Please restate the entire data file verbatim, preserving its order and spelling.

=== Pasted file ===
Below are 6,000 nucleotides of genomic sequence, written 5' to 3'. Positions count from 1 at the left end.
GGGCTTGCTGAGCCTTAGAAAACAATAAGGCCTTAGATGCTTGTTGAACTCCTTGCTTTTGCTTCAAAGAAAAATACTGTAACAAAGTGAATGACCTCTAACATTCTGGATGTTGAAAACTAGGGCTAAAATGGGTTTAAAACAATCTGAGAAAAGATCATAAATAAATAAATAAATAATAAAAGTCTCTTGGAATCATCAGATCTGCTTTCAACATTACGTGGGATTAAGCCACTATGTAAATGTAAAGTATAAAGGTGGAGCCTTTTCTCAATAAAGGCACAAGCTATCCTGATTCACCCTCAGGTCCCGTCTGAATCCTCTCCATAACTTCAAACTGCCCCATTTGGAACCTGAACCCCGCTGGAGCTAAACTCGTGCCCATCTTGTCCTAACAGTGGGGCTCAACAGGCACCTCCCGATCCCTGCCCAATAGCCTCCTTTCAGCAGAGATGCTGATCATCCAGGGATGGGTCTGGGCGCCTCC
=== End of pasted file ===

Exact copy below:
Below are 6,000 nucleotides of genomic sequence, written 5' to 3'. Positions count from 1 at the left end.
GGGCTTGCTGAGCCTTAGAAAACAATAAGGCCTTAGATGCTTGTTGAACTCCTTGCTTTTGCTTCAAAGAAAAATACTGTAACAAAGTGAATGACCTCTAACATTCTGGATGTTGAAAACTAGGGCTAAAATGGGTTTAAAACAATCTGAGAAAAGATCATAAATAAATAAATAAATAATAAAAGTCTCTTGGAATCATCAGATCTGCTTTCAACATTACGTGGGATTAAGCCACTATGTAAATGTAAAGTATAAAGGTGGAGCCTTTTCTCAATAAAGGCACAAGCTATCCTGATTCACCCTCAGGTCCCGTCTGAATCCTCTCCATAACTTCAAACTGCCCCATTTGGAACCTGAACCCCGCTGGAGCTAAACTCGTGCCCATCTTGTCCTAACAGTGGGGCTCAACAGGCACCTCCCGATCCCTGCCCAATAGCCTCCTTTCAGCAGAGATGCTGATCATCCAGGGATGGGTCTGGGCGCCTCC